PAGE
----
A Messy Playing Field for United Russia

Russia can expect plenty of political turbulence this fall.

The regional elections in October are only a month away, and the outcome will be crucial for both United Russia and the sanctioned opposition. In the last regional elections in March, United Russia lost 10 to 15 percentage points, along with its absolute majority in many regional legislatures. Now United Russia must prove that it can win votes under much more difficult conditions.

United Russia has mounted a serious effort to improve its results this time around. All the regional campaigns are being managed from Moscow, a number of State Duma deputies and Federation Council senators are included on the regional lists, and they have been warned that their election results will have a direct impact on their political careers.

But there is a limit to how much the authorities can influence the vote. Current economic, social and political conditions are more likely to push voters toward opposition candidates than the party of power.

If the October elections turn out like those held in March — that is, without blatant cases of falsification but generally unfair in terms of the abuse of Kremlin administrative resources — then United Russia’s standing will not only fail to improve, but will probably fall.

That means the Kremlin has two possible courses of action: either to intensify the use of its administrative resources to ensure the desired candidate wins, or to try to come to terms with a new political landscape that includes a larger presence of opposition parties in regional political bodies.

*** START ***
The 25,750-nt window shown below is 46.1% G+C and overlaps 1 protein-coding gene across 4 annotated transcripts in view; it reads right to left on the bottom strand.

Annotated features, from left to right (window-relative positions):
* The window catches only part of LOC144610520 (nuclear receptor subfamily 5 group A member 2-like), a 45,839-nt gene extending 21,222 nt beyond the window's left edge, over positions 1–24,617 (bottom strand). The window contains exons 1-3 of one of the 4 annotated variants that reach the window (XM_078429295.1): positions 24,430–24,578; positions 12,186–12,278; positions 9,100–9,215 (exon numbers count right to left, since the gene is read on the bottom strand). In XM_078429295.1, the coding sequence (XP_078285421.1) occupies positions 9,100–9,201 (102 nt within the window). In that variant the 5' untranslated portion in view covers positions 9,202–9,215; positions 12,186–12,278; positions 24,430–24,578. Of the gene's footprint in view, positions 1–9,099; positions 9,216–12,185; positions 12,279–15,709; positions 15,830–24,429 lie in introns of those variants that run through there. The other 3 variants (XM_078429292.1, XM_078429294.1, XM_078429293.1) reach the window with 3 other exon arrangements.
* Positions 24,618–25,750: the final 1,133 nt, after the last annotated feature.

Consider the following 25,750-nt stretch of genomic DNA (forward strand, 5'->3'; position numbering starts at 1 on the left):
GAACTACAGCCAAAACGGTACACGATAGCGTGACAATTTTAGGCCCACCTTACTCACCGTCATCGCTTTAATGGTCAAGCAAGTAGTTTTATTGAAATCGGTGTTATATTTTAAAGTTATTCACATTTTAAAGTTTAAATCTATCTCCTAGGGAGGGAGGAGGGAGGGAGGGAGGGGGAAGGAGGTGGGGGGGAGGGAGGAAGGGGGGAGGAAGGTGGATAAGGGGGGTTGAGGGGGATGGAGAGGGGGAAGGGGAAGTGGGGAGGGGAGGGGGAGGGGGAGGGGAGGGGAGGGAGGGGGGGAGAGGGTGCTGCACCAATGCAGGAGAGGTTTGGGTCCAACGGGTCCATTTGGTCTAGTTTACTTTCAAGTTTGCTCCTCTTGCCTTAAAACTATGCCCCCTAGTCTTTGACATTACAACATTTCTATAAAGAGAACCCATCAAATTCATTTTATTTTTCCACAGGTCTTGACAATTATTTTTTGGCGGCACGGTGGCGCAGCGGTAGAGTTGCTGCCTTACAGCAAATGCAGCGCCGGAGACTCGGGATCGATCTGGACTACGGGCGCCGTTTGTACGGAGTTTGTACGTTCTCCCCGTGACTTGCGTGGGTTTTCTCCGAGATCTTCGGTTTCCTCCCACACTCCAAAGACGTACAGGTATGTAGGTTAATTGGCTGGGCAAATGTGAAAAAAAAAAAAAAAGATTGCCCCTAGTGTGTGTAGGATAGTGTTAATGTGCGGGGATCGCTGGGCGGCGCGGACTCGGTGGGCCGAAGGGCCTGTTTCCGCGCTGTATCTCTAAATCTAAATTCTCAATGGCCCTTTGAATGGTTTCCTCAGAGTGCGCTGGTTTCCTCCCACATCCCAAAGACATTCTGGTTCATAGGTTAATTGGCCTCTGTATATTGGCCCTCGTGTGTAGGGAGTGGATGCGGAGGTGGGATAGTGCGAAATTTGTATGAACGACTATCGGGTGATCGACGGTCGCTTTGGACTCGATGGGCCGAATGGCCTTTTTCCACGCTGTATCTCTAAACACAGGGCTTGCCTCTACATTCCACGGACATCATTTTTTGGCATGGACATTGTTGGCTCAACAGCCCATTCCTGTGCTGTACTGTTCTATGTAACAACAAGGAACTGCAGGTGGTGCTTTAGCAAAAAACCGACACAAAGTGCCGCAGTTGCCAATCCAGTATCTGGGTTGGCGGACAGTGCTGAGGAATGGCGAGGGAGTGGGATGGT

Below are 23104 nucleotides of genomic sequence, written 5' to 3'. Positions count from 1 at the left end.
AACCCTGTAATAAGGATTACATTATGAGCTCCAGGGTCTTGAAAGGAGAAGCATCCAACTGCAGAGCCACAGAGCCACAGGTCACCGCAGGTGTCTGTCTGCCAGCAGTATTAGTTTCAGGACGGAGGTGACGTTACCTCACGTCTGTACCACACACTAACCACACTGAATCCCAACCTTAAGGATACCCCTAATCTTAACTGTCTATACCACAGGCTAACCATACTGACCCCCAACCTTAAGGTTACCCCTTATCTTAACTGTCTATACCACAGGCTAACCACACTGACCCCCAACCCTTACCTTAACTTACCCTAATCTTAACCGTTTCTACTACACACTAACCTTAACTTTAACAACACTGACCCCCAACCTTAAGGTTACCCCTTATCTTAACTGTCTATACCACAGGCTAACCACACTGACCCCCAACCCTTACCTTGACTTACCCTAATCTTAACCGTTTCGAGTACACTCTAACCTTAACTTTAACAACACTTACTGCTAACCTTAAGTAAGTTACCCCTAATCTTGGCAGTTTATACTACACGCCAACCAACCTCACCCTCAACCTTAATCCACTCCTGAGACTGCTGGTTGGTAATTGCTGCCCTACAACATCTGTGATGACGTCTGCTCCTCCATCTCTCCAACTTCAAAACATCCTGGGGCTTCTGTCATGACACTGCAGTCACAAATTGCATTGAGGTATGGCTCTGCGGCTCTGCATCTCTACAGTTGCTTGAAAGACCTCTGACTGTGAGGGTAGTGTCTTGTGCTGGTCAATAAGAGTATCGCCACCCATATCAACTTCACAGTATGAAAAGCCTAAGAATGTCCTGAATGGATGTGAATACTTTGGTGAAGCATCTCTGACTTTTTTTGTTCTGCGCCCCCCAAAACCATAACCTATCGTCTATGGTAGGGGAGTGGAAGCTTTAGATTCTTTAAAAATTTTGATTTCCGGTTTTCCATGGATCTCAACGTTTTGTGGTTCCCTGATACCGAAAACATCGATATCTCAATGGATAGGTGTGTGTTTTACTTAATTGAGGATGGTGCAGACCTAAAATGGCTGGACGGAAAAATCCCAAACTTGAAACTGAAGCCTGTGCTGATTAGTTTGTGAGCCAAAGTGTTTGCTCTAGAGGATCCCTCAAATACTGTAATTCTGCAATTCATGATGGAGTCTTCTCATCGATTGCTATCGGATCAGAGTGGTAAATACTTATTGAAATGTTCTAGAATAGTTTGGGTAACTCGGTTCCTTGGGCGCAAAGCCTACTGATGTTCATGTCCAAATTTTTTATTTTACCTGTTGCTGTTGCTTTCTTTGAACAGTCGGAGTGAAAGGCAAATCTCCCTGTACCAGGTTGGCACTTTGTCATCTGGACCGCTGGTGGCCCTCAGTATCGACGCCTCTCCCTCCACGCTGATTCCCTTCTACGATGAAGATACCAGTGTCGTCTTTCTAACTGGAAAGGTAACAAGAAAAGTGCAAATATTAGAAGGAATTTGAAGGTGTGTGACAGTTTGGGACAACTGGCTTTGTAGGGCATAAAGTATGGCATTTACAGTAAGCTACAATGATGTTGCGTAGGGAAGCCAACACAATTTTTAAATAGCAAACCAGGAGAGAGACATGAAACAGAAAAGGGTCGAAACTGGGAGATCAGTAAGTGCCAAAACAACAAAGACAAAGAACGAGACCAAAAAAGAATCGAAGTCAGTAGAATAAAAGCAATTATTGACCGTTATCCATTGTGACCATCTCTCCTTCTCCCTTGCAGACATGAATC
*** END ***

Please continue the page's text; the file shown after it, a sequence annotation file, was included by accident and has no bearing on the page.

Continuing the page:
Both of those options are fraught with problems. There is a limit to how far the authorities can go in announcing election results that do not reflect the actual will of the people. During the October 2009 elections, that approach provoked a sharp reaction from the three nominally opposition parties in the Duma — A Just Russia, the Communist Party and the Liberal Democratic Party — that felt they had been backed into a corner. At the same time, though, rejecting the model of a single dominant party could lead to a split among the political elite with some members gravitating toward alternatives to United Russia. In any case, it makes for a messy, complicated and potentially dangerous playing field, and the Kremlin, of course, prefers simple political frameworks that it can control.

If United Russia really gets desperate, it might hold early Duma elections before the party’s popularity drops too far.

It is very possible that this October, the political elite will finally settle on its strategy for the next decade. And it is no coincidence that Prime Minister Vladimir Putin has been especially active during the last week with folksy, whistle stop-style campaigning tactics, such as traveling the Far East in a Lada Kalina, or when he sat down with a dozen or so railroad workers in the Aksenovo-Zilovskoye village in the Zabaikalsky region and promised them that they would be relocated from their current dilapidated housing.

In the end, if Putin and the Kremlin adopt a new political model, this could mean the complete transformation of President Dmitry Medvedev into a lame duck. It could make early elections a more likely scenario.

Nikolai Petrov is a scholar in residence at the Carnegie Moscow Center.

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